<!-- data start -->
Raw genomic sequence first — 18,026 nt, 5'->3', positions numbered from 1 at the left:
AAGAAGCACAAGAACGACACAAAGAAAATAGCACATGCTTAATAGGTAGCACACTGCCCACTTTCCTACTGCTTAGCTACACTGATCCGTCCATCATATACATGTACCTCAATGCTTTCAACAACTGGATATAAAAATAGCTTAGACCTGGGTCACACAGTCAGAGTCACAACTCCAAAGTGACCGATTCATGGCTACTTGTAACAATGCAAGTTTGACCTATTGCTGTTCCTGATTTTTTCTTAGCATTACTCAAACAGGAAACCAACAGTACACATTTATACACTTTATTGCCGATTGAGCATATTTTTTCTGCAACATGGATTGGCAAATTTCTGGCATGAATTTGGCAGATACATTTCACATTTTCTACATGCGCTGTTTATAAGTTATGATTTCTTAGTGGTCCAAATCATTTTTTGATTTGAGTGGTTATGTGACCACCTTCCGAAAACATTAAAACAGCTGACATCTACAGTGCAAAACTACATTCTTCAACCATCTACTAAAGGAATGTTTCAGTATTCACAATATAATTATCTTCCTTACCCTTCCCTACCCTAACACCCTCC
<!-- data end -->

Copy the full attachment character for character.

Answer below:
Raw genomic sequence first — 18,026 nt, 5'->3', positions numbered from 1 at the left:
AAGAAGCACAAGAACGACACAAAGAAAATAGCACATGCTTAATAGGTAGCACACTGCCCACTTTCCTACTGCTTAGCTACACTGATCCGTCCATCATATACATGTACCTCAATGCTTTCAACAACTGGATATAAAAATAGCTTAGACCTGGGTCACACAGTCAGAGTCACAACTCCAAAGTGACCGATTCATGGCTACTTGTAACAATGCAAGTTTGACCTATTGCTGTTCCTGATTTTTTCTTAGCATTACTCAAACAGGAAACCAACAGTACACATTTATACACTTTATTGCCGATTGAGCATATTTTTTCTGCAACATGGATTGGCAAATTTCTGGCATGAATTTGGCAGATACATTTCACATTTTCTACATGCGCTGTTTATAAGTTATGATTTCTTAGTGGTCCAAATCATTTTTTGATTTGAGTGGTTATGTGACCACCTTCCGAAAACATTAAAACAGCTGACATCTACAGTGCAAAACTACATTCTTCAACCATCTACTAAAGGAATGTTTCAGTATTCACAATATAATTATCTTCCTTACCCTTCCCTACCCTAACACCCTCC